Actually, most smart phones are handled like enterprise models of computer systems, where the model doesn't change during its life cycle. If you buy a Galaxy III when it first came out or a year later, it is still the same hardware. Likewise, with business or enterprise computers, the manufacturer normally guarantees that each model off the line has the same hardware and component specs. On the other hand, consumer grade computers, even if they are the same model number very often have different component

  • by Beer_Smurf (700116) on Sunday December 16, 2012 @11:40PM (#42310865) Homepage
    "What would I do? I'd shut it down and give the money back to the shareholders,"
    Michael Dell
    • "What would I do? I'd shut it down and give the money back to the shareholders,"
        Michael Dell

      Should take his own advice, HA HA HA.

  • by hobarrera (2008506) on Sunday December 16, 2012 @11:40PM (#42310873) Homepage

    To me, the news is that Dell made phones/tablets. I'd never heard of them before, nor have I ever seen any.
    Am I the only one here?

    • I think I saw an ad for one once in one of those Southwest Airlines in-flight magazines. Certainly not Dell's bread-and-butter business though.
    • Got a chance to play with the Dell Streak 7 for about an hour. It was a POS. Poor resolution. Poor speed. The list continues on and on and on. Since Dell has moved their manufacturing out of the nation, they have produced nothing but junk. And switching the OS to windows 8 will NOT help that trash heap. In fact, from what I have seen of win 8, things will be even slower.
      • by ArsonSmith (13997)

        "..Poor resolution. Poor speed. The list continues..."

            Well now you can add Poor OS.

  • by TWX (665546) on Sunday December 16, 2012 @11:48PM (#42310925)

    The company claims its doubling down on Windows 8

    Last time I checked, gambling behavior as a primary hobby or profession wasn't considered respectable or responsible, it was considered borderline sociopathic.

    If I were a stockholder I'd be worried. Technology these days seems to be about a combination of giving people what they want and convincing people of what they want. Android, to an extent, is giving people what they want, as Android is popular with users as well as with OEMs. Windows 8, by and large, does not appear to be popular, either in portable devices or on the desktop.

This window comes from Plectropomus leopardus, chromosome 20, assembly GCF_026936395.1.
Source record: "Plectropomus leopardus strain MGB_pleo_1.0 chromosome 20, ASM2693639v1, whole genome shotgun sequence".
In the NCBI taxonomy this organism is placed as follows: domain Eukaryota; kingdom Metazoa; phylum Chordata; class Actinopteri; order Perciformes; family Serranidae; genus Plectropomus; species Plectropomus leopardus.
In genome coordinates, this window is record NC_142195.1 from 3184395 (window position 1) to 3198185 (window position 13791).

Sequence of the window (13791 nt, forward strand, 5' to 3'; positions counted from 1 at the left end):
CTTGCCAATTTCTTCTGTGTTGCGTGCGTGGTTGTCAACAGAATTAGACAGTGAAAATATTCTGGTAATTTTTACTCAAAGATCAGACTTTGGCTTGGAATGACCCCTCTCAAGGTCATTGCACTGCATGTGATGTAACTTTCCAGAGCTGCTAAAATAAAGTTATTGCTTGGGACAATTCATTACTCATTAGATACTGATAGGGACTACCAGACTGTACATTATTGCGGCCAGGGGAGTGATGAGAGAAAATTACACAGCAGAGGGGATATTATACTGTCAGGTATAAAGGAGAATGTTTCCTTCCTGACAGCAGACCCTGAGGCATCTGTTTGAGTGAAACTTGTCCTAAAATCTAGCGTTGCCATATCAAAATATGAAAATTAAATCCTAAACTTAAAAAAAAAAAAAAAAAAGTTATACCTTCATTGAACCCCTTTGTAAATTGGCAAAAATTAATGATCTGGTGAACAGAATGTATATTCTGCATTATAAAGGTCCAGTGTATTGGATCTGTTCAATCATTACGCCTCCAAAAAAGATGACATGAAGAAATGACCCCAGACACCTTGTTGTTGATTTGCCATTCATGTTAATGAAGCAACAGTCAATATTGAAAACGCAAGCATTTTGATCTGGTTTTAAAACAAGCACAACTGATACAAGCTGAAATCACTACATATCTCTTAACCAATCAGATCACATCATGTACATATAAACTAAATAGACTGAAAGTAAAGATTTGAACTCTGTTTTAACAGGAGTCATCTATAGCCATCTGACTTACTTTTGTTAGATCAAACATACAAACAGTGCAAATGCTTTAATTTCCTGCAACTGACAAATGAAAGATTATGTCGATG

So, Dell is now moving to a system of neither giving people what they want, nor convincing people of what they want.

    I don't think that Dell is in any danger of going Chapter 7. Where I work buys Dell just about exclusively, in a 30,000 desktop environment. The paltry sales Apple or other OEMs get is almost not worth mentioning. But, their extra markets, like phones, tablets, and other consumer devices will probably die.

    I had actually wanted a Dell phone back in the day, but they weren't compatible with my cell provider. Otherwise they had the features I wanted. Pity that...

    • If I were a stockholder I'd be worried. Technology these days seems to be about a combination of giving people what they want and convincing people of what they want.

      Interesting point. Back in 90s and 00s, the field was advancing at the rate that the technology improved. These days, the technical power of the devices we buy have pretty much surpassed average users' needs. Then came the ultrabook fad, which introduced new, lighter form-features and longer battery life. At this point, outside of increasing battery life and perhaps introducing more asinine screen resolutions, there isn't much more innovation to be done, and ultimately, it'll just come down to whatever catc

  • No help (Score:5, Interesting)

    by giveen1 (2727899) on Sunday December 16, 2012 @11:49PM (#42310929)